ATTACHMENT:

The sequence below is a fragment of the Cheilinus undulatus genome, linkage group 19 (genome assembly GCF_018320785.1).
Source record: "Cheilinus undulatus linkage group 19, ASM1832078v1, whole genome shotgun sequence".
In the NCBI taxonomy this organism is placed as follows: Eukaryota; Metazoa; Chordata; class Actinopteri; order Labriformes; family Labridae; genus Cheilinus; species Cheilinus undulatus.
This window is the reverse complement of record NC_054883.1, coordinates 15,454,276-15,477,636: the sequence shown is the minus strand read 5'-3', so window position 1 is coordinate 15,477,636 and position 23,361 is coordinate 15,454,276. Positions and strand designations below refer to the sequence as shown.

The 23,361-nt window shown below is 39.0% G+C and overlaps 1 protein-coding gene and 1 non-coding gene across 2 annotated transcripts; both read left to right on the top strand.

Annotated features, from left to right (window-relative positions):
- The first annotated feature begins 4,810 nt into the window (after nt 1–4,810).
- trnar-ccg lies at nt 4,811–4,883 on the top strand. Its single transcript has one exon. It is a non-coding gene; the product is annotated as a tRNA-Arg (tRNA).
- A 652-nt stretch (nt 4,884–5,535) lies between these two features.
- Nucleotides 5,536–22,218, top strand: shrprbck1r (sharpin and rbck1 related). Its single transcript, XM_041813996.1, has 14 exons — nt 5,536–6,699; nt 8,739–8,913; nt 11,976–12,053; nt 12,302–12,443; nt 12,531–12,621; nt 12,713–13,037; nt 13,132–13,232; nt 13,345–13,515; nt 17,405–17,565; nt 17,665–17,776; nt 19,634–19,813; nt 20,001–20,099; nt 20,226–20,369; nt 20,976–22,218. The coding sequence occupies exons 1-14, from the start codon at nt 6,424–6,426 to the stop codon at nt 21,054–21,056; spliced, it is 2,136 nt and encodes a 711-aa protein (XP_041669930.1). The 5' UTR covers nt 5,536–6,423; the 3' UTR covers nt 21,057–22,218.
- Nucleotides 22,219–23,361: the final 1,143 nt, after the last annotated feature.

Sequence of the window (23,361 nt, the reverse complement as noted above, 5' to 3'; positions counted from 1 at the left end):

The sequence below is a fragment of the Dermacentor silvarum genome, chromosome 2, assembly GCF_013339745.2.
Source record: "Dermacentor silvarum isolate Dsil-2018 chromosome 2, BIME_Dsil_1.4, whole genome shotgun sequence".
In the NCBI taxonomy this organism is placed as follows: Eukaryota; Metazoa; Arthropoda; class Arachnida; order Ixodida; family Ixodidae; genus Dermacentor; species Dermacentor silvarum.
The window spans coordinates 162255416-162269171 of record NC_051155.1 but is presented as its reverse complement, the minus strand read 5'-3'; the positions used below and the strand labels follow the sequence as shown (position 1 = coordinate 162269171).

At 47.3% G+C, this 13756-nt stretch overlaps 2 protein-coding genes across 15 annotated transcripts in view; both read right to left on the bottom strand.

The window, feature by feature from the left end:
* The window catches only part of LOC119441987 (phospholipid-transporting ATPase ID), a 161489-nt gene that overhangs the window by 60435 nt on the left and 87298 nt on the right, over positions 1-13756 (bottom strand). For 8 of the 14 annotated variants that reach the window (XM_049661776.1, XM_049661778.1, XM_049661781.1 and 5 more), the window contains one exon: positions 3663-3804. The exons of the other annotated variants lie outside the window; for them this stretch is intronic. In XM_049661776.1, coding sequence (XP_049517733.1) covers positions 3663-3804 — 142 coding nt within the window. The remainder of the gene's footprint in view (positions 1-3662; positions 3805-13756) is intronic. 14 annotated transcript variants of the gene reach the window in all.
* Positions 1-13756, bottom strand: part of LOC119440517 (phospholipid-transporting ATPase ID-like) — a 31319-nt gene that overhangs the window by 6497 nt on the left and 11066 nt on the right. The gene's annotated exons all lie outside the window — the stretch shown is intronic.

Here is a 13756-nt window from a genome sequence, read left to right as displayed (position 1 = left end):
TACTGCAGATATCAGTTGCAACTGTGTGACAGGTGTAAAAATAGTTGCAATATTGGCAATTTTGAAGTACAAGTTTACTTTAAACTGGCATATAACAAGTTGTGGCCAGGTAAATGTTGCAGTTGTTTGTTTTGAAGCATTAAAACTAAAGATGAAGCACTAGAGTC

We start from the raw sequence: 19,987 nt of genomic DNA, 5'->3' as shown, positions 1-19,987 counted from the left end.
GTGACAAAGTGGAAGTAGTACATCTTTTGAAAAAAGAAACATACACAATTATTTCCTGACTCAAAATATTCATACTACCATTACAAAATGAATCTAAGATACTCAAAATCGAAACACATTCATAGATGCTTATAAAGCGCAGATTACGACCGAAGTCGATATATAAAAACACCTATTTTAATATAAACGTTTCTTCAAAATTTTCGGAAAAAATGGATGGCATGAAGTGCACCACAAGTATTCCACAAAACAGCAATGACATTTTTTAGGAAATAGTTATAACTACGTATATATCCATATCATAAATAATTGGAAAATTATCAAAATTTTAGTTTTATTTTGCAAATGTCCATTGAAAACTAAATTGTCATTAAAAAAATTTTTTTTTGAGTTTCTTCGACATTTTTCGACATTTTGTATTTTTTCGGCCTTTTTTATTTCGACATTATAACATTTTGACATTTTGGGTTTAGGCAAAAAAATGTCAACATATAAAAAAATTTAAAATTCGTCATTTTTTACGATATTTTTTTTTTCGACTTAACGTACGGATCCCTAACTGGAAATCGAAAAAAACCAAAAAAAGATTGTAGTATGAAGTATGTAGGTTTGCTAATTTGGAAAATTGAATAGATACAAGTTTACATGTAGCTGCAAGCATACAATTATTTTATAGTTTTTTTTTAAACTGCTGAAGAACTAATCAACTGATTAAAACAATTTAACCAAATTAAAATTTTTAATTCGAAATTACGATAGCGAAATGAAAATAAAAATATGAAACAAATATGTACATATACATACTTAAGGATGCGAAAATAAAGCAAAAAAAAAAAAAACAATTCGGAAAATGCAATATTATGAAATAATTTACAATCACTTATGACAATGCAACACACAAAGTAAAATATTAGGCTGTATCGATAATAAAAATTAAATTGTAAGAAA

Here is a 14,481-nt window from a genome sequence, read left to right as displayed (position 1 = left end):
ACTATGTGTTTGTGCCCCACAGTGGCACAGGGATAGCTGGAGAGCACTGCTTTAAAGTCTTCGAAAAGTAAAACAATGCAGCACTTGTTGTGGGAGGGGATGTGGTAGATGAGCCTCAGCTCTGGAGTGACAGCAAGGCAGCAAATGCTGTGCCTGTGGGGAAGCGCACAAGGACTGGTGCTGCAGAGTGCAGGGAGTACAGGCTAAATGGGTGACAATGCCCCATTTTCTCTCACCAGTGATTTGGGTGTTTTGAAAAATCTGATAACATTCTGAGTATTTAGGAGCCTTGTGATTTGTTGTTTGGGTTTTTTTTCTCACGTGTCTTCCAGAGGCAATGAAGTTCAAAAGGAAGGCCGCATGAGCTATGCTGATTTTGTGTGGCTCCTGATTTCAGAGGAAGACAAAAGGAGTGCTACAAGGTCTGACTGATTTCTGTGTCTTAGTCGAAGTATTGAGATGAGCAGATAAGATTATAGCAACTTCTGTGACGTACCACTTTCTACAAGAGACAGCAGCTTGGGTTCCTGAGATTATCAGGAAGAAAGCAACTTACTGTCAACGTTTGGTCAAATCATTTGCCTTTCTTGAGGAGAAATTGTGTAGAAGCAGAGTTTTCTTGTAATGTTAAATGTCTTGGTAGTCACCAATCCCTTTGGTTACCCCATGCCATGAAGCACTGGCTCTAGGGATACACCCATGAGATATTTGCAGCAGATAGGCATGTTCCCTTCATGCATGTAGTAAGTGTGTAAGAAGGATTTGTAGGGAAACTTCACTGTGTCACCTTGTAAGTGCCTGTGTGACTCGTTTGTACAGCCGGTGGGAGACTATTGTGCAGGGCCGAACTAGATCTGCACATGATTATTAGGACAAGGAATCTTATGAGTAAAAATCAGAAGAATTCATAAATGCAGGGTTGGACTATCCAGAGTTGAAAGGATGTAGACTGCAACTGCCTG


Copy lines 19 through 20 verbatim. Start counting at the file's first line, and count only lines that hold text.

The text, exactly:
* The window catches only part of LOC119441987 (phospholipid-transporting ATPase ID), a 161489-nt gene that overhangs the window by 60435 nt on the left and 87298 nt on the right, over positions 1-13756 (bottom strand). For 8 of the 14 annotated variants that reach the window (XM_049661776.1, XM_049661778.1, XM_049661781.1 and 5 more), the window contains one exon: positions 3663-3804. The exons of the other annotated variants lie outside the window; for them this stretch is intronic. In XM_049661776.1, coding sequence (XP_049517733.1) covers positions 3663-3804 — 142 coding nt within the window. The remainder of the gene's footprint in view (positions 1-3662; positions 3805-13756) is intronic. 14 annotated transcript variants of the gene reach the window in all.
* Positions 1-13756, bottom strand: part of LOC119440517 (phospholipid-transporting ATPase ID-like) — a 31319-nt gene that overhangs the window by 6497 nt on the left and 11066 nt on the right. The gene's annotated exons all lie outside the window — the stretch shown is intronic.